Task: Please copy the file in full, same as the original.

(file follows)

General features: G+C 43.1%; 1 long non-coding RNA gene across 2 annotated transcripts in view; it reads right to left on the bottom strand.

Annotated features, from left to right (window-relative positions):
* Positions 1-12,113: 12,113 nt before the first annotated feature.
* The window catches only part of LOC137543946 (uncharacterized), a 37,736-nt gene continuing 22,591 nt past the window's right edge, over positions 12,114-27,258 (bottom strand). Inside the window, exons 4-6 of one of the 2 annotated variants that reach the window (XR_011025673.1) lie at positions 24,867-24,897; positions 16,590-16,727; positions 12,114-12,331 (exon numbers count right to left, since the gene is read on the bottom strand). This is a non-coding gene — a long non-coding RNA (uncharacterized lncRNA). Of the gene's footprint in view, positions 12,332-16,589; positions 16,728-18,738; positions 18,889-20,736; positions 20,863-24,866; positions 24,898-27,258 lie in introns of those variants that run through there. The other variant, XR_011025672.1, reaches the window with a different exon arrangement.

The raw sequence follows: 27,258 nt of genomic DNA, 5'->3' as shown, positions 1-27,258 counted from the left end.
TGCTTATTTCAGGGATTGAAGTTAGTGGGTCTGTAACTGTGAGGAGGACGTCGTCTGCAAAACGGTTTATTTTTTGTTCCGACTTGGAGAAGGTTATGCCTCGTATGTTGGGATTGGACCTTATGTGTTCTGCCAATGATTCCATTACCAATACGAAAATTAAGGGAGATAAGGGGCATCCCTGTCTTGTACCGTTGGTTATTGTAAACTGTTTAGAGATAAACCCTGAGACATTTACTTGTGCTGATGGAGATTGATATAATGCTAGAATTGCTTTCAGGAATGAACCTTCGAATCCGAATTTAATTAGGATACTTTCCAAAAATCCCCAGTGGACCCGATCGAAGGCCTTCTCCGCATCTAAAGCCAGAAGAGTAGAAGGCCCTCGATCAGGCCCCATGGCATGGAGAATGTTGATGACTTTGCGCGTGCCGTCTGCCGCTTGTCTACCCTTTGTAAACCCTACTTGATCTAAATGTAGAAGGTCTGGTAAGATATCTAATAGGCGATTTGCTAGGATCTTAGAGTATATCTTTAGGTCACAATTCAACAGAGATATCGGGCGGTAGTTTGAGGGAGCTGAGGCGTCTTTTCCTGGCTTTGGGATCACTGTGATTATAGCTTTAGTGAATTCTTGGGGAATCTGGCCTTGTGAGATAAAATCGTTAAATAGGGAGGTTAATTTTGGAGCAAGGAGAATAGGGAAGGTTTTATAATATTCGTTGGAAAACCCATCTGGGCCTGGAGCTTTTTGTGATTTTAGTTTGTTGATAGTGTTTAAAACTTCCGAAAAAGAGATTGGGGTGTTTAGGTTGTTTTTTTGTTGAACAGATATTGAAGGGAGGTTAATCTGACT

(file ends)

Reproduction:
General features: G+C 43.1%; 1 long non-coding RNA gene across 2 annotated transcripts in view; it reads right to left on the bottom strand.

Annotated features, from left to right (window-relative positions):
* Positions 1-12,113: 12,113 nt before the first annotated feature.
* The window catches only part of LOC137543946 (uncharacterized), a 37,736-nt gene continuing 22,591 nt past the window's right edge, over positions 12,114-27,258 (bottom strand). Inside the window, exons 4-6 of one of the 2 annotated variants that reach the window (XR_011025673.1) lie at positions 24,867-24,897; positions 16,590-16,727; positions 12,114-12,331 (exon numbers count right to left, since the gene is read on the bottom strand). This is a non-coding gene — a long non-coding RNA (uncharacterized lncRNA). Of the gene's footprint in view, positions 12,332-16,589; positions 16,728-18,738; positions 18,889-20,736; positions 20,863-24,866; positions 24,898-27,258 lie in introns of those variants that run through there. The other variant, XR_011025672.1, reaches the window with a different exon arrangement.

The raw sequence follows: 27,258 nt of genomic DNA, 5'->3' as shown, positions 1-27,258 counted from the left end.
TGCTTATTTCAGGGATTGAAGTTAGTGGGTCTGTAACTGTGAGGAGGACGTCGTCTGCAAAACGGTTTATTTTTTGTTCCGACTTGGAGAAGGTTATGCCTCGTATGTTGGGATTGGACCTTATGTGTTCTGCCAATGATTCCATTACCAATACGAAAATTAAGGGAGATAAGGGGCATCCCTGTCTTGTACCGTTGGTTATTGTAAACTGTTTAGAGATAAACCCTGAGACATTTACTTGTGCTGATGGAGATTGATATAATGCTAGAATTGCTTTCAGGAATGAACCTTCGAATCCGAATTTAATTAGGATACTTTCCAAAAATCCCCAGTGGACCCGATCGAAGGCCTTCTCCGCATCTAAAGCCAGAAGAGTAGAAGGCCCTCGATCAGGCCCCATGGCATGGAGAATGTTGATGACTTTGCGCGTGCCGTCTGCCGCTTGTCTACCCTTTGTAAACCCTACTTGATCTAAATGTAGAAGGTCTGGTAAGATATCTAATAGGCGATTTGCTAGGATCTTAGAGTATATCTTTAGGTCACAATTCAACAGAGATATCGGGCGGTAGTTTGAGGGAGCTGAGGCGTCTTTTCCTGGCTTTGGGATCACTGTGATTATAGCTTTAGTGAATTCTTGGGGAATCTGGCCTTGTGAGATAAAATCGTTAAATAGGGAGGTTAATTTTGGAGCAAGGAGAATAGGGAAGGTTTTATAATATTCGTTGGAAAACCCATCTGGGCCTGGAGCTTTTTGTGATTTTAGTTTGTTGATAGTGTTTAAAACTTCCGAAAAAGAGATTGGGGTGTTTAGGTTGTTTTTTTGTTGAACAGATATTGAAGGGAGGTTAATCTGACT